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    Re: Pool disaster

    Wow and WOW!!!!
    If its budgetarily (word???) possible, I would look into a sand filter... youll go crazy and broke changing them papers all the time.... Should have about the same footprint as your current one...
    Inherited 24' Muskin Above ground
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    Mod Squad kimkats's Avatar
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    Re: Pool disaster

    Jess! Did you buy the house for that pretty pool???? LOVE IT!

    Okay so are you SURE it is plumbed backwards? I have to ask to make sure. How old is the pool and set up. HOW in the world did they plumb it BACKWARDS???????? I have to say there IS something wrong when THAT happens to those filters.

    Take and share a few shoots of your set up so our equiment experts can look at them to make sure you are on the right track. I would HATE for you to do a bunch of unneeded work.

    (I am betting you are right but want to make sure)
    TFP Moderator 33x52 round AG 25,600 gals Sand Filter 1.5hp Pump - 2 Speed, SLAM, Pool School, Recommended Levels, Recommended Chemicals, Pool Math, Chlorine/CYA Chart, TF-100 Test Kit

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    Re: Pool disaster

    Great pool! You will not ever be swimming with FC levels too low, or shouldn't be, just always keep your FC level above the minimum by raising it up above your target every night (or every whenever you test). You will soon learn how much above target it needs to be raised so that the next night when you test it will be where you want it to be. This method is so easy anyone could do it. I didn't know anything whatsoever about pools or pool maintenance last year when we got ours and I've maintained it with no issues whatsoever.

    Pucks with CYA do have their place, you can throw some in the pool while on vacation (assuming your CYA is not super high), or you can throw one in for a day if your PH needs to be lowered a little. My PH has been at 7.8 this week so I'm floating a puck today for that reason, I'd like it to drop a few points and I don't have any muriatic acid at the moment. The pucks, being acidic, accomplish this task just fine and won't add much CYA in this short time (plus my pool could use a bit of CYA anyway).
    AGP 33' x 54" Lomart Verona, Approx. 27,300 gallons, Pentair cartridge filter/pump 2-speed, 1.5 hp, Dolphin Escape robotic cleaner.

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    Re: Pool disaster

    Lots of great advice. If you want lower maintenance, switch to a SWG. It is a larger cost upfront, but you don't have to lug bottles of bleach. I'm sure a SWG will be much cheaper in the long run than paying for a pool service company.

    I was a jug lugger for years and finally made the switch to a SWG this year... best pool decision I've made and wish I would have done it years ago!
    Karen
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    Re: Pool disaster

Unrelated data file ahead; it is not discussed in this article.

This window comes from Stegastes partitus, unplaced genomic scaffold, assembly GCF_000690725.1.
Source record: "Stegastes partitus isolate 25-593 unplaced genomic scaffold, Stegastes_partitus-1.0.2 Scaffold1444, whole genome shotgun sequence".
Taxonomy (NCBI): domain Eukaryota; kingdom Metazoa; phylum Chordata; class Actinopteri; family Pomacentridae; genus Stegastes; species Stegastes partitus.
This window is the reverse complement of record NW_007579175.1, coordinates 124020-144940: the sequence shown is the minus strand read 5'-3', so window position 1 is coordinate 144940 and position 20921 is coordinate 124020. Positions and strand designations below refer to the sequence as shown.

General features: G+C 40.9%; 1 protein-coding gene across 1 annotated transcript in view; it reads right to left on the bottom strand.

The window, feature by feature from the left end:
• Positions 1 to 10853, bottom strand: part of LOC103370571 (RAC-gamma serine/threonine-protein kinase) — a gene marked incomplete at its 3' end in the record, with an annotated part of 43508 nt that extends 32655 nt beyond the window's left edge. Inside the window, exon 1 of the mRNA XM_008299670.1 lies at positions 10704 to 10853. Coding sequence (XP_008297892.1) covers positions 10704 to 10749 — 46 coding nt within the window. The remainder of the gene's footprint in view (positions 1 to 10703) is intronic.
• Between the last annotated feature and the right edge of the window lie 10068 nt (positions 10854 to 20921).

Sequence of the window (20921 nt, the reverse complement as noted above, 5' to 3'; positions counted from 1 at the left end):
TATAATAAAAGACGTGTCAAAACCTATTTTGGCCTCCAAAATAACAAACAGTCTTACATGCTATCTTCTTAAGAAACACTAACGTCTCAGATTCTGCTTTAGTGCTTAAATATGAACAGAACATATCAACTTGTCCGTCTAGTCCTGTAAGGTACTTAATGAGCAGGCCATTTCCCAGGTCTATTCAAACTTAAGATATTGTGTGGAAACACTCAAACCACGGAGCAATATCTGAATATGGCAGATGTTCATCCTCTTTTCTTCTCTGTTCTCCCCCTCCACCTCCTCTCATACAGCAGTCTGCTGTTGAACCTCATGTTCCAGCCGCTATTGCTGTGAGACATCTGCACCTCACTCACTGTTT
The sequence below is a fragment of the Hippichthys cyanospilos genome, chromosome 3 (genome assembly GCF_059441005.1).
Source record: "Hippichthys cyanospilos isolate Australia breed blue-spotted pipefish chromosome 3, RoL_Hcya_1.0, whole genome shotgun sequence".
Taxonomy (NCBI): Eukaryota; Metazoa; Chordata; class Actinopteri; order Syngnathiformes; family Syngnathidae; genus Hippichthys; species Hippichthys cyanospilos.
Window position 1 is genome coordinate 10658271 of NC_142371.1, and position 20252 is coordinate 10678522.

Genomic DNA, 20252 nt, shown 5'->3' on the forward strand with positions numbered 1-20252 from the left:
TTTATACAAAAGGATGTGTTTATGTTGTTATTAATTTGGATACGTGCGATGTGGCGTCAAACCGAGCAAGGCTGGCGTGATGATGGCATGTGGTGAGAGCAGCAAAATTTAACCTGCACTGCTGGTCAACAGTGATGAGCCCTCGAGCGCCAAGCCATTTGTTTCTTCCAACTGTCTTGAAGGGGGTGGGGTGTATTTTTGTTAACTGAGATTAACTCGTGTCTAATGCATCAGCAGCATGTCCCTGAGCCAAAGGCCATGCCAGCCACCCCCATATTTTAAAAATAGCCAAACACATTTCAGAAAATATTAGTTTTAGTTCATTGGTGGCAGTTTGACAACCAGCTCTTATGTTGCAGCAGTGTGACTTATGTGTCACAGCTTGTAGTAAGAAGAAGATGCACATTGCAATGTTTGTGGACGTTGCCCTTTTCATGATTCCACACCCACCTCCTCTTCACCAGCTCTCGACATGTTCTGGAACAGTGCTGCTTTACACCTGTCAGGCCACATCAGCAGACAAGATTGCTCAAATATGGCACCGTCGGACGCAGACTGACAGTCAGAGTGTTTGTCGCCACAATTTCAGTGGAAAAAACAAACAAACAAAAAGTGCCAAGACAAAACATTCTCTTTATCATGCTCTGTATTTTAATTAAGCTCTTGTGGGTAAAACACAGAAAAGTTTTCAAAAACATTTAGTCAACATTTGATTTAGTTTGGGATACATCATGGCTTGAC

I'm 100% sure it was plumbed backwards. The outside of the filter has clearly labeled inlet and outlet holes. See in my picture (taken after I fixed it), the bottom drain was pointed towards the house and I couldn't even access it to clean it out. I just turned the whole thing around 180 degrees and plugged the pipes back in to fix it. Ever since then it's worked perfectly and my pool has been crystal clear.

    I can understand how it got to be backwards because it can fit in either direction, I just can't understand how nobody ever noticed and fixed it. The previous owner had the pool for years. I noticed it after 2 days because the filters exploded!

    Attachment 52595

    Quote Originally Posted by kimkats View Post
    Jess! Did you buy the house for that pretty pool???? LOVE IT!

    Okay so are you SURE it is plumbed backwards? I have to ask to make sure. How old is the pool and set up. HOW in the world did they plumb it BACKWARDS???????? I have to say there IS something wrong when THAT happens to those filters.

    Take and share a few shoots of your set up so our equiment experts can look at them to make sure you are on the right track. I would HATE for you to do a bunch of unneeded work.
    13k gal IG plaster; Jandy CV460 cartridge filter; Jandy Pro Series JEP2.0 variable speed ePump; Built in 2014; Taylor K-2006; Spa, Heater, LED lights, Polaris 360 cleaner, Rainbow inline chlorinator; City water

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    Mod Squad kimkats's Avatar
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    Re: Pool disaster

    The things people do wrong! I wonder.............has it always been like that or did someone service the equipment and got confused when they hooked it all back up. Either way NOW you have a filter that works and should not blowout any more filters! Good job!

    TFP Moderator 33x52 round AG 25,600 gals Sand Filter 1.5hp Pump - 2 Speed, SLAM, Pool School, Recommended Levels, Recommended Chemicals, Pool Math, Chlorine/CYA Chart, TF-100 Test Kit

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    Re: Pool disaster

    Nice pool!

    Good on you figuring out the backward filters, crazier things have happened. Sounds like it was easy to fix.
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    Re: Pool disaster

    That is one beautiful pool!

    Did you ever try the extended CYA test?

    Dom
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    Re: Pool disaster

    I just follow the directions that came with the Taylor test kit. Here's the results I get-

    Date FC CC CYA pH
    7/25/2016 9.5 0 41 ppm 7.4
    7/26/2016 4.5 0 35 ppm 7.6

    Quote Originally Posted by domct203 View Post
    That is one beautiful pool!

    Did you ever try the extended CYA test?

    Dom
    13k gal IG plaster; Jandy CV460 cartridge filter; Jandy Pro Series JEP2.0 variable speed ePump; Built in 2014; Taylor K-2006; Spa, Heater, LED lights, Polaris 360 cleaner, Rainbow inline chlorinator; City water